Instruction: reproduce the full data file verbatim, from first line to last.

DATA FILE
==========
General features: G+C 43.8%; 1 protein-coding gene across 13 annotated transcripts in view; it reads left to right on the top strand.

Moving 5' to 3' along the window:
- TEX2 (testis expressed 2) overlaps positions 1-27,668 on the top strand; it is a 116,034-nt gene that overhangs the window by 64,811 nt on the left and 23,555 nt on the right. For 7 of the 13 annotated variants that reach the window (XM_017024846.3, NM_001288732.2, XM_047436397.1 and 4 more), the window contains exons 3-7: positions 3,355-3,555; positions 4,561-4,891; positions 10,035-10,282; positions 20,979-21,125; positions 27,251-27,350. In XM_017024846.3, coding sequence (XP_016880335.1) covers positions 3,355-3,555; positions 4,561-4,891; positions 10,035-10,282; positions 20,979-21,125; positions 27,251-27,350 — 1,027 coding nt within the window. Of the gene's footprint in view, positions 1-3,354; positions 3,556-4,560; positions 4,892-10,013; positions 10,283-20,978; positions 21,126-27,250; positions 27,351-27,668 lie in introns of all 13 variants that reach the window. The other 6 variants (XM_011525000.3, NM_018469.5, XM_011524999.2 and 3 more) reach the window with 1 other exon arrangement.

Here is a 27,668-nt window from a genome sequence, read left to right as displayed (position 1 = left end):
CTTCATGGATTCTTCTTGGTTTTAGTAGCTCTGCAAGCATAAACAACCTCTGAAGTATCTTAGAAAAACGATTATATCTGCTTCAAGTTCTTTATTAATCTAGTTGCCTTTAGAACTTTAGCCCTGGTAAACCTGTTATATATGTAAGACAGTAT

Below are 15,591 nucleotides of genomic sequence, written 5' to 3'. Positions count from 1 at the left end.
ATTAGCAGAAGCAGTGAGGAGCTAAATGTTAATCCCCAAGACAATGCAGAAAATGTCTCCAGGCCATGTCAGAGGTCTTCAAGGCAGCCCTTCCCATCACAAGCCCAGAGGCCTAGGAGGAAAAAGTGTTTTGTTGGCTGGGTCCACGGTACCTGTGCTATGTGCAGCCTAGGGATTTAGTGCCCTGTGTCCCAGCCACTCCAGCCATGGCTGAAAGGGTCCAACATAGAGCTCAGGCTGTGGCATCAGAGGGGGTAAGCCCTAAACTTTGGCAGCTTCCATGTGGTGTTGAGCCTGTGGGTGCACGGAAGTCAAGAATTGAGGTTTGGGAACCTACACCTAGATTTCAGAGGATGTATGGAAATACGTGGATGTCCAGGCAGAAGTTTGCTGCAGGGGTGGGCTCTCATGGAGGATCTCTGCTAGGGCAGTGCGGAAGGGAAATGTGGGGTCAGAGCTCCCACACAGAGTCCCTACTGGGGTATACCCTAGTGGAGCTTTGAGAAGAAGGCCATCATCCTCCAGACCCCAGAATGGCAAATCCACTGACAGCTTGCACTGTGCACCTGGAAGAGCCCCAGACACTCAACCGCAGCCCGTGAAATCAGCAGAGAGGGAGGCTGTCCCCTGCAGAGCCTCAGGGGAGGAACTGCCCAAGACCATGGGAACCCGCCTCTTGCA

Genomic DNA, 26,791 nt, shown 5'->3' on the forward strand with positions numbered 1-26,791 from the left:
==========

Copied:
General features: G+C 43.8%; 1 protein-coding gene across 13 annotated transcripts in view; it reads left to right on the top strand.

Moving 5' to 3' along the window:
- TEX2 (testis expressed 2) overlaps positions 1-27,668 on the top strand; it is a 116,034-nt gene that overhangs the window by 64,811 nt on the left and 23,555 nt on the right. For 7 of the 13 annotated variants that reach the window (XM_017024846.3, NM_001288732.2, XM_047436397.1 and 4 more), the window contains exons 3-7: positions 3,355-3,555; positions 4,561-4,891; positions 10,035-10,282; positions 20,979-21,125; positions 27,251-27,350. In XM_017024846.3, coding sequence (XP_016880335.1) covers positions 3,355-3,555; positions 4,561-4,891; positions 10,035-10,282; positions 20,979-21,125; positions 27,251-27,350 — 1,027 coding nt within the window. Of the gene's footprint in view, positions 1-3,354; positions 3,556-4,560; positions 4,892-10,013; positions 10,283-20,978; positions 21,126-27,250; positions 27,351-27,668 lie in introns of all 13 variants that reach the window. The other 6 variants (XM_011525000.3, NM_018469.5, XM_011524999.2 and 3 more) reach the window with 1 other exon arrangement.

Here is a 27,668-nt window from a genome sequence, read left to right as displayed (position 1 = left end):
CTTCATGGATTCTTCTTGGTTTTAGTAGCTCTGCAAGCATAAACAACCTCTGAAGTATCTTAGAAAAACGATTATATCTGCTTCAAGTTCTTTATTAATCTAGTTGCCTTTAGAACTTTAGCCCTGGTAAACCTGTTATATATGTAAGACAGTAT

Below are 15,591 nucleotides of genomic sequence, written 5' to 3'. Positions count from 1 at the left end.
ATTAGCAGAAGCAGTGAGGAGCTAAATGTTAATCCCCAAGACAATGCAGAAAATGTCTCCAGGCCATGTCAGAGGTCTTCAAGGCAGCCCTTCCCATCACAAGCCCAGAGGCCTAGGAGGAAAAAGTGTTTTGTTGGCTGGGTCCACGGTACCTGTGCTATGTGCAGCCTAGGGATTTAGTGCCCTGTGTCCCAGCCACTCCAGCCATGGCTGAAAGGGTCCAACATAGAGCTCAGGCTGTGGCATCAGAGGGGGTAAGCCCTAAACTTTGGCAGCTTCCATGTGGTGTTGAGCCTGTGGGTGCACGGAAGTCAAGAATTGAGGTTTGGGAACCTACACCTAGATTTCAGAGGATGTATGGAAATACGTGGATGTCCAGGCAGAAGTTTGCTGCAGGGGTGGGCTCTCATGGAGGATCTCTGCTAGGGCAGTGCGGAAGGGAAATGTGGGGTCAGAGCTCCCACACAGAGTCCCTACTGGGGTATACCCTAGTGGAGCTTTGAGAAGAAGGCCATCATCCTCCAGACCCCAGAATGGCAAATCCACTGACAGCTTGCACTGTGCACCTGGAAGAGCCCCAGACACTCAACCGCAGCCCGTGAAATCAGCAGAGAGGGAGGCTGTCCCCTGCAGAGCCTCAGGGGAGGAACTGCCCAAGACCATGGGAACCCGCCTCTTGCA

Genomic DNA, 26,791 nt, shown 5'->3' on the forward strand with positions numbered 1-26,791 from the left: